Maybe I shouldn’t get so worked up (lol) but I find the whole thing infuriating.

  3. Has the NDP basically written off trying to expand its seat holdings everywhere except Quebec?  I can’t imagine moves like and others that specifically pander to Quebec do anything to attract voters from anywhere else.

    Quite honestly, they just seem like the Bloc under a different colour.

    • BQ-Lite.

    • I think sweeping Quebec was a bit of a poisoned chalice.

  4. I wonder if the NDP stays up all night thinking of ways to peeve off British Columbians.

    • And Albertans, and Ontarians, and…

  5. Further evidence, as if any more was needed, that the NDP is essentially Bloc-Lite.  The biggest difference is that when the Bloc Québécois formed Official Opposition in 1993, they were considerably more competent than the NDP is today.

    I’m curious how NDP voters in BC, Ontario and Alberta will respond to this outrageous attempt to further disenfranchise them.

    • They probably won’t. I don’t assume they’re generally paying any more attention than CPC or Liberal voters.

      • True.  Sad, but true.

        • As a Harper supporter, you should be delighted Canadians aren’t paying attention to government.

    • Don’t blow this out of proportion, CR, there’s nothing ‘outrageous’ about representing your constituency. That’s about the only thing this proves, that the NDP will not disenfranchise the people who voted them in. Taking it as far as saying they are a new form of Bloc Québécois is just deliberate mischaracterization, a bad one at that since they sit on opposite ends of the political spectrum.

      • the NDP will not disenfranchise the people who voted them in

        Of course they will.  The NDP won seats in BC, Ontario, and Alberta, and they want to disenfranchise voters from these provinces.

        Meanwhile, Quebec was treated extremely fairly in terms of rep by pop, with three new seats giving them representation exactly equal to their share of the population.  But that isn’t good enough for the NDP… they think Quebec should have more seats than their population warrants, which means further screwing over voters in ON/AB/BC.  It’s shameful, nauseating pandering to Quebec.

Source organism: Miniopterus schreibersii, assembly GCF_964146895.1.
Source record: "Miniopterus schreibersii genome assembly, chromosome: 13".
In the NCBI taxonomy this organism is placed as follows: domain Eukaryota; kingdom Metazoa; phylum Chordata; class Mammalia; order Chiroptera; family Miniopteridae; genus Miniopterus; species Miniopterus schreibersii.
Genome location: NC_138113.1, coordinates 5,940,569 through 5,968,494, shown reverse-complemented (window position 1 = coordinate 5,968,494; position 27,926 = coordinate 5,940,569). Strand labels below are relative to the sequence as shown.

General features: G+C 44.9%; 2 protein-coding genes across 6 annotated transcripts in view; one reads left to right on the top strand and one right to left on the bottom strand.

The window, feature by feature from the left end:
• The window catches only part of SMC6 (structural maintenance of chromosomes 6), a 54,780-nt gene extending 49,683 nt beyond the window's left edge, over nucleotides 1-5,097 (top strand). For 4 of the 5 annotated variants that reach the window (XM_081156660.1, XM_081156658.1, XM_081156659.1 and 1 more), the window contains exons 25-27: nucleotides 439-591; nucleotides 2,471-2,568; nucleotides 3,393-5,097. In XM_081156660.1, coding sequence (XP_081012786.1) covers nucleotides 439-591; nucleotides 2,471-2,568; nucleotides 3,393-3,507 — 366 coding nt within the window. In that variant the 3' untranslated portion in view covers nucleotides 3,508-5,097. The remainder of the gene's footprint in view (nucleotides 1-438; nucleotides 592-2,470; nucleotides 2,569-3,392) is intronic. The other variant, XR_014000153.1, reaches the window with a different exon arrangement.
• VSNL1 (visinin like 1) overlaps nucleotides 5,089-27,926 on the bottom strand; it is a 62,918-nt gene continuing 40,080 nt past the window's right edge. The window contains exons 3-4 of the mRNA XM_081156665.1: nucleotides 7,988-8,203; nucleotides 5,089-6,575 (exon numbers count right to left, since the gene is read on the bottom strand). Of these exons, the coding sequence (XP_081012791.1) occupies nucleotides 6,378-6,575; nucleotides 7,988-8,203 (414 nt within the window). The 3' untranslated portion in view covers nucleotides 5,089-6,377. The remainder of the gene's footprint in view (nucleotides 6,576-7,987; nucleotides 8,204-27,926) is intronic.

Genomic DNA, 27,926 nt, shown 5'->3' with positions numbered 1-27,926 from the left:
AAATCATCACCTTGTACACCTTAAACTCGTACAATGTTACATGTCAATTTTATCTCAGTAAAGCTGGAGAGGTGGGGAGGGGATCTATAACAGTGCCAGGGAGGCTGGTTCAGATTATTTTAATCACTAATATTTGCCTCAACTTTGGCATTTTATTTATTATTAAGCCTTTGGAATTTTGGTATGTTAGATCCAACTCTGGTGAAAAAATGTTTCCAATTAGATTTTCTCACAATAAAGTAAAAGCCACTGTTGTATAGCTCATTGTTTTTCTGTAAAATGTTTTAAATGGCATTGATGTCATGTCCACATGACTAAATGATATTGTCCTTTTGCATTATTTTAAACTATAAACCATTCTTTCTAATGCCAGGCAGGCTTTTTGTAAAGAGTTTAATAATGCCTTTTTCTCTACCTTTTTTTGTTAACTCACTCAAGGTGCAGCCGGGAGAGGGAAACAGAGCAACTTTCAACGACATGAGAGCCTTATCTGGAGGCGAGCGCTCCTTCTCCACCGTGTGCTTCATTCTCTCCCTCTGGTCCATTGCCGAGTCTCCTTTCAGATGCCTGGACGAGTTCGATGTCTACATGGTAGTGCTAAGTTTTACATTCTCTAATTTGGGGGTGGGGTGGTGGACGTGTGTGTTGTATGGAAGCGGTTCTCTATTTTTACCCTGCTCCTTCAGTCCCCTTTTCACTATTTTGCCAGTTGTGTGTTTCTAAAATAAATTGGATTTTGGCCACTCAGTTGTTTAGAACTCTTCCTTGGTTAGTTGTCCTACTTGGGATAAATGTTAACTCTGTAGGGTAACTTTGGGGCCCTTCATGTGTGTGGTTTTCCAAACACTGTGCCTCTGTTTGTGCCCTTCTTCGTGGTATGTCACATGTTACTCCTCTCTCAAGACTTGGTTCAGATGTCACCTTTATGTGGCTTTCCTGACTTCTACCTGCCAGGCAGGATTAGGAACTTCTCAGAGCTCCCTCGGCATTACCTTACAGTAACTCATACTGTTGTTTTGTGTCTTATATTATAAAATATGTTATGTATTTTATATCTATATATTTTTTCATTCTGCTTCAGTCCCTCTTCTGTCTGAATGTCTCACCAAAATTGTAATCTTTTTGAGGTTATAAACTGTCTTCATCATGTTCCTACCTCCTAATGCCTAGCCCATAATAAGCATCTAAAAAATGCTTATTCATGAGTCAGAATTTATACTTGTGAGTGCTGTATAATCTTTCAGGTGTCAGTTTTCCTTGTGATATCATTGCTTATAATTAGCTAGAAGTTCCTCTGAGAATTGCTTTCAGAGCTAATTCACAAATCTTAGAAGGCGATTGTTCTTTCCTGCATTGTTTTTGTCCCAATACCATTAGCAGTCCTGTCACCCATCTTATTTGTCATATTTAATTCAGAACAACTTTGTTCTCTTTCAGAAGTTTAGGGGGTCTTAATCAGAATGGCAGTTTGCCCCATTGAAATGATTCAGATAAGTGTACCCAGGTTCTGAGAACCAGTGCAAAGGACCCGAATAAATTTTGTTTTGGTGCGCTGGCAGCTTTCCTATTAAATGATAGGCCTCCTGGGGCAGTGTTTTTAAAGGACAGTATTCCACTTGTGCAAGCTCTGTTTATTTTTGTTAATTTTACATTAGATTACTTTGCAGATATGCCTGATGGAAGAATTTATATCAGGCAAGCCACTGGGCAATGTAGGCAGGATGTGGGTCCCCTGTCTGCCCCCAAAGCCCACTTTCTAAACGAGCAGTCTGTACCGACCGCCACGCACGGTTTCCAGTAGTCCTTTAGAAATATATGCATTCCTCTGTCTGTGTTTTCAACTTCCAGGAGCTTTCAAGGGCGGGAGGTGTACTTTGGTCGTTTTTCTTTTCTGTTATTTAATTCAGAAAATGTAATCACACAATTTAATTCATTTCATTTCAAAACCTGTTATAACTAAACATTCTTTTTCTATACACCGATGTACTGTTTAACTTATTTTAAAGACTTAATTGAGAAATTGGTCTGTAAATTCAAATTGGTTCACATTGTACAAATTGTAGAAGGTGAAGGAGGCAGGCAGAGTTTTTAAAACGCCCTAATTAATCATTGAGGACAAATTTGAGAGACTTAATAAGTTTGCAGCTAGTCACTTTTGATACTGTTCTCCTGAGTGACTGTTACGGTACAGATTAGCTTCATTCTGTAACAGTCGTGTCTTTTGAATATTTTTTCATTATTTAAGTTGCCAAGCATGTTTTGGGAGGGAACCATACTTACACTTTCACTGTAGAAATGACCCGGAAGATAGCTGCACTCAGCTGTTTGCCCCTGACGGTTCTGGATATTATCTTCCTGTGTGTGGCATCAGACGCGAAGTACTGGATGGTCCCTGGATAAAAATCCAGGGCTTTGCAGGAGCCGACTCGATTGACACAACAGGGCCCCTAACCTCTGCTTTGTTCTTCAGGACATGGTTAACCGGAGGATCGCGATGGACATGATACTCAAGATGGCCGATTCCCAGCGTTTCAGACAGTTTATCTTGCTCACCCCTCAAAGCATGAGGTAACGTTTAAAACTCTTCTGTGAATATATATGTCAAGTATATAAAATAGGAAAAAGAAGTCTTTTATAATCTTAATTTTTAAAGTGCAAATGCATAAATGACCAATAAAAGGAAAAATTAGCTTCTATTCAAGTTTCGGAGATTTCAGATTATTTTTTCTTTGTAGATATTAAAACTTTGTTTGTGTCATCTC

Finally, where did you get the idea that the Bloc and the NDP are on opposite ends of the spectrum?  They’re both left of centre.

        • The party that wants to nationalize Québec, that wants to break up the central federal power, that wants more regional control, is left of center? Whatever.

          The NDP won 59 seats out of 75 in Québec where it had only one seat before, 22 seats out of 106 in Ontario where it had 17 seats before, and 12 seats out of 36 in BC where it only had 9. Where do you think the NDP has more to lose?

          Finally, they’re not asking for an increase in seats, they’re asking to maintain the status quo. I’ll grant you that 23.1% is fair, but Québec currently has 24.4% of seats. The NDP wouldn’t be doing Québec any service by voting to reduce its share in the House of Comons, and since we’ve already established that Québec is where the NDP has most to lose, there’s no sense for them supporting the Conservative Legislation on this issue, whether or not Ontario and BC will have as much of aneurysm as you do over this small issue.

          • The party that wants to nationalize Québec, that wants to break up the central federal power, that wants more regional control, is left of center? Whatever.

            Um, yeah, they are.  None of the things you just mentioned is in any way inconsistent with being left of centre.